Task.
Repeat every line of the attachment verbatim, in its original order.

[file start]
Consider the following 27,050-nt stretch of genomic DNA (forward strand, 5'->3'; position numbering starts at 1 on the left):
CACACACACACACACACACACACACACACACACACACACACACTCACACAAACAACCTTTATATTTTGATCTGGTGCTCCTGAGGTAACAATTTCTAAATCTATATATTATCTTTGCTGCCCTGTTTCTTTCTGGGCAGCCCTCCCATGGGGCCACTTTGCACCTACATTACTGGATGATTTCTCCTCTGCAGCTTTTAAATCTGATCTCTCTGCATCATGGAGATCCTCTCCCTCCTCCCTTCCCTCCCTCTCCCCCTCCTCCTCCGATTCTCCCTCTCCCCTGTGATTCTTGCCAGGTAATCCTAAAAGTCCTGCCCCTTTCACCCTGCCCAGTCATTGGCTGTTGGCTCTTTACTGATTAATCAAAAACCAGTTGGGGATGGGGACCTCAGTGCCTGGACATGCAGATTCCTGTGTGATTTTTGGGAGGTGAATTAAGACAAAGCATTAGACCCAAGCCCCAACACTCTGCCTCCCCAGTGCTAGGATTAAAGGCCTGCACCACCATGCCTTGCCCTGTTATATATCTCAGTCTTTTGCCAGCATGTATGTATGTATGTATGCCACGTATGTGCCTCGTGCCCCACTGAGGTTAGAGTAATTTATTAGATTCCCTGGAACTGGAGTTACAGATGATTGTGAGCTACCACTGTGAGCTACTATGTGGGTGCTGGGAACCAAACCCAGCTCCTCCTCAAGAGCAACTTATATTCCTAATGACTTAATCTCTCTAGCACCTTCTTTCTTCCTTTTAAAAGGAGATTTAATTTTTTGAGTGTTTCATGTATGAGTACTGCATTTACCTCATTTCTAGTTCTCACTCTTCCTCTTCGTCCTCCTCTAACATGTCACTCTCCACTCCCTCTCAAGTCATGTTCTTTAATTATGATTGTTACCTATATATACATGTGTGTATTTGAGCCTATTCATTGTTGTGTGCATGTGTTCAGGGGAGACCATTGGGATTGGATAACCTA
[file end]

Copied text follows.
Consider the following 27,050-nt stretch of genomic DNA (forward strand, 5'->3'; position numbering starts at 1 on the left):
CACACACACACACACACACACACACACACACACACACACACACTCACACAAACAACCTTTATATTTTGATCTGGTGCTCCTGAGGTAACAATTTCTAAATCTATATATTATCTTTGCTGCCCTGTTTCTTTCTGGGCAGCCCTCCCATGGGGCCACTTTGCACCTACATTACTGGATGATTTCTCCTCTGCAGCTTTTAAATCTGATCTCTCTGCATCATGGAGATCCTCTCCCTCCTCCCTTCCCTCCCTCTCCCCCTCCTCCTCCGATTCTCCCTCTCCCCTGTGATTCTTGCCAGGTAATCCTAAAAGTCCTGCCCCTTTCACCCTGCCCAGTCATTGGCTGTTGGCTCTTTACTGATTAATCAAAAACCAGTTGGGGATGGGGACCTCAGTGCCTGGACATGCAGATTCCTGTGTGATTTTTGGGAGGTGAATTAAGACAAAGCATTAGACCCAAGCCCCAACACTCTGCCTCCCCAGTGCTAGGATTAAAGGCCTGCACCACCATGCCTTGCCCTGTTATATATCTCAGTCTTTTGCCAGCATGTATGTATGTATGTATGCCACGTATGTGCCTCGTGCCCCACTGAGGTTAGAGTAATTTATTAGATTCCCTGGAACTGGAGTTACAGATGATTGTGAGCTACCACTGTGAGCTACTATGTGGGTGCTGGGAACCAAACCCAGCTCCTCCTCAAGAGCAACTTATATTCCTAATGACTTAATCTCTCTAGCACCTTCTTTCTTCCTTTTAAAAGGAGATTTAATTTTTTGAGTGTTTCATGTATGAGTACTGCATTTACCTCATTTCTAGTTCTCACTCTTCCTCTTCGTCCTCCTCTAACATGTCACTCTCCACTCCCTCTCAAGTCATGTTCTTTAATTATGATTGTTACCTATATATACATGTGTGTATTTGAGCCTATTCATTGTTGTGTGCATGTGTTCAGGGGAGACCATTGGGATTGGATAACCTA